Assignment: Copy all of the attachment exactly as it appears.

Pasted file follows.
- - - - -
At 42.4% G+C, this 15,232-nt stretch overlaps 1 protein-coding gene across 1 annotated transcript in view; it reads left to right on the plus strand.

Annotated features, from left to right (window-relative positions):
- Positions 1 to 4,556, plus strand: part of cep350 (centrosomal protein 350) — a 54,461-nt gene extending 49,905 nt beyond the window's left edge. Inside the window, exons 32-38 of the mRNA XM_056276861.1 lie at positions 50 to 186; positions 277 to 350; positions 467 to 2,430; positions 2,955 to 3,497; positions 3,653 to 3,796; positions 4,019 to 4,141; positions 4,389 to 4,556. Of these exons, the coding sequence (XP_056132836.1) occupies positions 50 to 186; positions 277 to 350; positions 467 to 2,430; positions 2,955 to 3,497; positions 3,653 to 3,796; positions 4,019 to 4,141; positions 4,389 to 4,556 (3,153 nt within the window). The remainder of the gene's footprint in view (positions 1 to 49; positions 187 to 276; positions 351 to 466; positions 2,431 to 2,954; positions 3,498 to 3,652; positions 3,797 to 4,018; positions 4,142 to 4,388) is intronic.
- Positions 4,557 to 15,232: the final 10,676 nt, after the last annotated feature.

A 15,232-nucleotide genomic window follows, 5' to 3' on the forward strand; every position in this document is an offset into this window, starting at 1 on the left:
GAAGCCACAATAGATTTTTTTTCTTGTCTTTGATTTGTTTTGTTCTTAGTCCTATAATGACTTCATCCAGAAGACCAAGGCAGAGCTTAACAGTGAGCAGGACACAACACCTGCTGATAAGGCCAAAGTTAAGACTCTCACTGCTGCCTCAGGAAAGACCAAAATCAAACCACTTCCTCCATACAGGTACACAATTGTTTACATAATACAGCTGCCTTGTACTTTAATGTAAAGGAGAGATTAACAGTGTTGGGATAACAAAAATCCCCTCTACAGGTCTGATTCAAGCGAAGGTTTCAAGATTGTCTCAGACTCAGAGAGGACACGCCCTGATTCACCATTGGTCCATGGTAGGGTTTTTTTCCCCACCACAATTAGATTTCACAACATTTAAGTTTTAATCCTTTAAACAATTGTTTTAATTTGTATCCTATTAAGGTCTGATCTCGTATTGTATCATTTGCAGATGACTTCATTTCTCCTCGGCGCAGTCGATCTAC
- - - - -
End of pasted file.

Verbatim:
At 42.4% G+C, this 15,232-nt stretch overlaps 1 protein-coding gene across 1 annotated transcript in view; it reads left to right on the plus strand.

Annotated features, from left to right (window-relative positions):
- Positions 1 to 4,556, plus strand: part of cep350 (centrosomal protein 350) — a 54,461-nt gene extending 49,905 nt beyond the window's left edge. Inside the window, exons 32-38 of the mRNA XM_056276861.1 lie at positions 50 to 186; positions 277 to 350; positions 467 to 2,430; positions 2,955 to 3,497; positions 3,653 to 3,796; positions 4,019 to 4,141; positions 4,389 to 4,556. Of these exons, the coding sequence (XP_056132836.1) occupies positions 50 to 186; positions 277 to 350; positions 467 to 2,430; positions 2,955 to 3,497; positions 3,653 to 3,796; positions 4,019 to 4,141; positions 4,389 to 4,556 (3,153 nt within the window). The remainder of the gene's footprint in view (positions 1 to 49; positions 187 to 276; positions 351 to 466; positions 2,431 to 2,954; positions 3,498 to 3,652; positions 3,797 to 4,018; positions 4,142 to 4,388) is intronic.
- Positions 4,557 to 15,232: the final 10,676 nt, after the last annotated feature.

A 15,232-nucleotide genomic window follows, 5' to 3' on the forward strand; every position in this document is an offset into this window, starting at 1 on the left:
GAAGCCACAATAGATTTTTTTTCTTGTCTTTGATTTGTTTTGTTCTTAGTCCTATAATGACTTCATCCAGAAGACCAAGGCAGAGCTTAACAGTGAGCAGGACACAACACCTGCTGATAAGGCCAAAGTTAAGACTCTCACTGCTGCCTCAGGAAAGACCAAAATCAAACCACTTCCTCCATACAGGTACACAATTGTTTACATAATACAGCTGCCTTGTACTTTAATGTAAAGGAGAGATTAACAGTGTTGGGATAACAAAAATCCCCTCTACAGGTCTGATTCAAGCGAAGGTTTCAAGATTGTCTCAGACTCAGAGAGGACACGCCCTGATTCACCATTGGTCCATGGTAGGGTTTTTTTCCCCACCACAATTAGATTTCACAACATTTAAGTTTTAATCCTTTAAACAATTGTTTTAATTTGTATCCTATTAAGGTCTGATCTCGTATTGTATCATTTGCAGATGACTTCATTTCTCCTCGGCGCAGTCGATCTAC